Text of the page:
Using reduction variables on the GPU: arrayfun or other options

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Hello all,
I am trying to figure out whether/how to use a reduction variable as the output of an arrayfun performed on the GPU. The basic problem is something of the form.
x = zeros(bigNumber,1);
for i = 1:I
x = x + f(i,argin);
where bigNumber makes x a large vector, f is some function, and argin are the arguments of that function. Now, using parfor, I can actually run this on the cpu in a manner where x is a reduction variable. However, I want to be able to run this on the GPU. Normally I would do something like:
function x = mainFun()
x = gpuArray.zeros(bigNumber,1);
v = arrayfun(@(i) loopedFun(gpuArray(i),args), 1:N,'UniformOutput',false)
v = sum(cat(2,v{:}),2);
x = x + v
function v = loopedFun(i,args)
v = someFunction(i,args);
This typically works, but since we are creating a [bigNumber,N] matrix in the intermediate stage this can rapidly fill up memory and become a huge computational burden in concatenation and summation stage. It should be far more efficient if I can initialize x as a reduction variable, and allow arrayfun to write to it in the same OOp independent manner that parfor would. However, I cannot find any examples of this type of operation. SO:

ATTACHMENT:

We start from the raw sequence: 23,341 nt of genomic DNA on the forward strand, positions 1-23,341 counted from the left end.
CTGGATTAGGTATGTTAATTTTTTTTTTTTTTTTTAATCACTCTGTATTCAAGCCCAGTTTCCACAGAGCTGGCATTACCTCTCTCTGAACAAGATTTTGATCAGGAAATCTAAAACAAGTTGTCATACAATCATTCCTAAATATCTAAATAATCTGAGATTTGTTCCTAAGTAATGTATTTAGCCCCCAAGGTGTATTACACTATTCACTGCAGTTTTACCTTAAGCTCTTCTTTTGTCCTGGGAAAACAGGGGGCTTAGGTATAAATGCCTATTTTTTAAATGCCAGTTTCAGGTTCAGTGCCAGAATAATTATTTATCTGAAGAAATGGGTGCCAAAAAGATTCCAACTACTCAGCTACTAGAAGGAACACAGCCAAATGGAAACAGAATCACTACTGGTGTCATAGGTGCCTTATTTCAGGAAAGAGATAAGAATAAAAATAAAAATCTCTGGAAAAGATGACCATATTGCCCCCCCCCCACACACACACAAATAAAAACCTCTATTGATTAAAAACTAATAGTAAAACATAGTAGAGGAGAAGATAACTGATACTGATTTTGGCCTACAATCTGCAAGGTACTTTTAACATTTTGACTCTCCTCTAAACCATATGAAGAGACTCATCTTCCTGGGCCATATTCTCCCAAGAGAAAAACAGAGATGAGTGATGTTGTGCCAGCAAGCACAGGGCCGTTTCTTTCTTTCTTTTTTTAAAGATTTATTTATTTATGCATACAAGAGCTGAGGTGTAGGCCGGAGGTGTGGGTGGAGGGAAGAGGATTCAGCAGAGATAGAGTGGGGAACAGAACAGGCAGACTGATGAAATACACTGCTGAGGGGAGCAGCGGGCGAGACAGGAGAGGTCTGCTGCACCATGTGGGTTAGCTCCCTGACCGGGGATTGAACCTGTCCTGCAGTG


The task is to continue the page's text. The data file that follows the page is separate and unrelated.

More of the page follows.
• Is using reduction variables possible on the gpu, using something like arrayfun,cellfun, etc.?
  • What is the syntax, if it is? Reduction variables in parfor are pretty sensitive to syntax.
Thanks, -Dan

Accepted Answer

Joss Knight
Joss Knight on 25 Sep 2018
Edited: Joss Knight on 4 Dec 2018
I suppose it depends on what f is, is it a scalar operation for each element of x? If so you can move your loop over I inside your arrayfun function and, as long as bigNumber is suitably large, the GPU will do a great job.
function a = nMyFunc(a, j)
for i = 1:I
a = a + f(i, j, argin);
x = gpuArray.zeros(bigNumber,1);
x = arrayfun(@nMyFunc, x, (1:bigNumber)');
j identifies which element of x is being processed.
If f is a vector operation then you need to inspect it to see what you can do to vectorize it.
The only other thing that comes to mind is, if you're willing to write your own CUDA kernel, you could use atomic operations to accumulate into x as a large bigNumber-by-I kernel.
D. Plotnick
D. Plotnick on 5 Dec 2018
Thanks. I thought I might be missing something key for a minute there.

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